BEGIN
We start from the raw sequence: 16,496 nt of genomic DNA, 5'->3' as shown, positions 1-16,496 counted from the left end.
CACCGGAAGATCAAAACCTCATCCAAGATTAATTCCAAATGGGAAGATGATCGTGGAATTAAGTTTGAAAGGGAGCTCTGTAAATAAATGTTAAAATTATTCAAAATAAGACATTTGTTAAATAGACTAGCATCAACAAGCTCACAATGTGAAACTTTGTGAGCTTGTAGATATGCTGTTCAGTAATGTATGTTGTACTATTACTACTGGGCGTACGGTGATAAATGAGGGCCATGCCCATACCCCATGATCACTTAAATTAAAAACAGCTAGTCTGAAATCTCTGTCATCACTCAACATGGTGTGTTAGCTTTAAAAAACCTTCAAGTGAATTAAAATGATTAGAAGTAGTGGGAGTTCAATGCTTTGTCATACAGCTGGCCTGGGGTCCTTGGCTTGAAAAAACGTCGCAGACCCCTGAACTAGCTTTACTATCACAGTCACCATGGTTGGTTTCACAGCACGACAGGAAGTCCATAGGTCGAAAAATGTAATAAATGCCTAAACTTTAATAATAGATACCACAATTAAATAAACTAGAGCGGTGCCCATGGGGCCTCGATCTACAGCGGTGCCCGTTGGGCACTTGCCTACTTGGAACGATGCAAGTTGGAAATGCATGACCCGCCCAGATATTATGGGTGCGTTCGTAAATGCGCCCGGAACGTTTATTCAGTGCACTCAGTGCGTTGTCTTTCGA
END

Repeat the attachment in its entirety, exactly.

We start from the raw sequence: 16,496 nt of genomic DNA, 5'->3' as shown, positions 1-16,496 counted from the left end.
CACCGGAAGATCAAAACCTCATCCAAGATTAATTCCAAATGGGAAGATGATCGTGGAATTAAGTTTGAAAGGGAGCTCTGTAAATAAATGTTAAAATTATTCAAAATAAGACATTTGTTAAATAGACTAGCATCAACAAGCTCACAATGTGAAACTTTGTGAGCTTGTAGATATGCTGTTCAGTAATGTATGTTGTACTATTACTACTGGGCGTACGGTGATAAATGAGGGCCATGCCCATACCCCATGATCACTTAAATTAAAAACAGCTAGTCTGAAATCTCTGTCATCACTCAACATGGTGTGTTAGCTTTAAAAAACCTTCAAGTGAATTAAAATGATTAGAAGTAGTGGGAGTTCAATGCTTTGTCATACAGCTGGCCTGGGGTCCTTGGCTTGAAAAAACGTCGCAGACCCCTGAACTAGCTTTACTATCACAGTCACCATGGTTGGTTTCACAGCACGACAGGAAGTCCATAGGTCGAAAAATGTAATAAATGCCTAAACTTTAATAATAGATACCACAATTAAATAAACTAGAGCGGTGCCCATGGGGCCTCGATCTACAGCGGTGCCCGTTGGGCACTTGCCTACTTGGAACGATGCAAGTTGGAAATGCATGACCCGCCCAGATATTATGGGTGCGTTCGTAAATGCGCCCGGAACGTTTATTCAGTGCACTCAGTGCGTTGTCTTTCGA